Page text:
What Can a Vegetarian Eat at The Bazaar, Jose Andres' Temple of Molecular Gastronomy?
Jose Andres is the legendary Spanish chef behind Cafe Atlantico's Minibar—an exclusive six-seat restaurant within a restaurant serving innovative tasting menus of 26 to 30 dishes each night—and several other restaurants in the Washington, D.C. area, as well as The Bazaar at the SLS Hotel in Beverly Hills.
He's known both for impeccable traditional cuisine as well as wildly inventive dishes that incorporate so-called molecular gastronomy. So there was no doubt in my mind that his food is amazing—but how would he feed a pair of vegetarians?
Beautifully, it turns out. I'd love to be all nonchalant and objective, but the honest truth? I was giddy as a schoolgirl going in, and the experience exceeded my expectations in most respects.
Not knowing how long to allow for LA traffic, we arrived at about half an hour early. Which turned out just fine, it gave us time to walk through the part of the enormous room devoted to a design exhibition and have a drink at the bar. The space is magical, like a carnival for adults but without the cheese factor. Fantastical, yet tasteful at the same time. One look and you know it is going to be no ordinary dinner.
I started with a "new style" dirty martini. The martini itself was actually clean and crisp, but it was topped with an olive brine "air" (a.k.a. foam). The effect was startling. Each sip started with a little salt and finished with the pure gin and vermouth. We noticed that this subtle control over seasoning is a trademark of Andres' magic. At the bottom of the glass was a spherified olive; biting through the alginate skin released a rush of intense olive juice. My wife's drink was a classic Bellini (champagne with peach puree), with a tiny baby Japanese peach at the bottom.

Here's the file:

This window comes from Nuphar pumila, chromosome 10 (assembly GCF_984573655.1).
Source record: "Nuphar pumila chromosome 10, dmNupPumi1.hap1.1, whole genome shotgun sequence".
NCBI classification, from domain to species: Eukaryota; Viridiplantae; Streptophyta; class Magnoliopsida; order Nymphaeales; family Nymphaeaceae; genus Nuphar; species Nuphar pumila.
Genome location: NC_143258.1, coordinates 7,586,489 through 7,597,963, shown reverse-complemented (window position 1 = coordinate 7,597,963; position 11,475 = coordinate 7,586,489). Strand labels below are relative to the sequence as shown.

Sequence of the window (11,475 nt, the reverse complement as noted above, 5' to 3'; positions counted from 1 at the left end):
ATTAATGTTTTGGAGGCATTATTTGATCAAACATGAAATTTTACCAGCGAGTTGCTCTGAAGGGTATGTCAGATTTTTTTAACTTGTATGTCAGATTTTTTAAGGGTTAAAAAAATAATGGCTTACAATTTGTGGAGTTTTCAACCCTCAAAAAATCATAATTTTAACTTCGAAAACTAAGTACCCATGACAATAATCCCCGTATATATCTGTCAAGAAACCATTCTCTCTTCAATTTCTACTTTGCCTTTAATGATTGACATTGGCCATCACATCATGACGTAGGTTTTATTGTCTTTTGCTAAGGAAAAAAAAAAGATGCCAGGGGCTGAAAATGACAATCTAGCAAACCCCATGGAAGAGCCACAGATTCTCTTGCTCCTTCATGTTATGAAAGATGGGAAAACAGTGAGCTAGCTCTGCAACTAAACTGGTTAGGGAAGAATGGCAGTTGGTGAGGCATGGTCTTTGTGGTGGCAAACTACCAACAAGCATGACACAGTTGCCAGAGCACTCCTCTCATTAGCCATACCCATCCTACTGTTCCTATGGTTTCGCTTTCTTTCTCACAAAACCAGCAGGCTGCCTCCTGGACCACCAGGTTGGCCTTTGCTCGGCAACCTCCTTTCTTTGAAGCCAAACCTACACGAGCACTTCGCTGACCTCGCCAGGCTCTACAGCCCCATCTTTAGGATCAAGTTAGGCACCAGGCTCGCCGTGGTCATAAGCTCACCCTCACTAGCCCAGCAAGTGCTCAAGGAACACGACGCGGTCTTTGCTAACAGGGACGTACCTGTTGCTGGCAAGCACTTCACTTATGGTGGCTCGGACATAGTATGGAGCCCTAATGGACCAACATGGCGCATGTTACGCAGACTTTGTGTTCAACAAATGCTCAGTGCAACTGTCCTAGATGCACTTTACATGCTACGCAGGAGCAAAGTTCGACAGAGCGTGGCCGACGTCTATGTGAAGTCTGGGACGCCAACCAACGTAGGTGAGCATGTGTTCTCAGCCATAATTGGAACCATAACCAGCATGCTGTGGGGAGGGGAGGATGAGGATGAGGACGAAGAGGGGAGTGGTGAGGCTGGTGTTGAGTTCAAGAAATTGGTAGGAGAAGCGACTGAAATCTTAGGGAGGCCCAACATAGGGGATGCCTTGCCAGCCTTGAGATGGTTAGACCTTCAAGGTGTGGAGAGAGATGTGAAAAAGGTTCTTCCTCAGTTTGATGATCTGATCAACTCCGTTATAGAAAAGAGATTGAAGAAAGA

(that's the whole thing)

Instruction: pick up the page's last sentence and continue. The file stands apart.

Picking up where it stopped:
The Meatless Meal
The menu at The Bazaar is divided into two main sections. Nominally, classic tapas are for the Rojo room and modern dishes are in Blanca. But don't fear, in reality you can order anything at any table. When we met our server, we let him know that we'd like a vegetarian meal and that we couldn't have any nuts. I asked if they could simply select from the menu for us, going heavy on the modern dishes, and he readily agreed.
I love to go this route in good restaurants. (The Japanese word for it is omakase). It signals to the kitchen that you are adventurous and trust them to send their very best dishes. In this instance, I think we would have done even better to make this request in advance with our reservation. The way it played out, our waiter apparently made the selections himself. He certainly didn't do a bad job, but I have the feeling that if whoever was at the helm in the kitchen that night had been involved, it might have been even better.
Our first dish was sweet potato chips with yogurt, tamarind and star anise (pictured above). The chips were long, thin, perfectly crispy and well salted. My first dip in the yogurt made me chuckle out loud. It was in a rather large bowl which worried me that it would be overly filling. Instead it was beaten to a texture like whipped cream. You could take a huge scoop of it and it would just melt in your mouth into a tasty, creamy nothingness.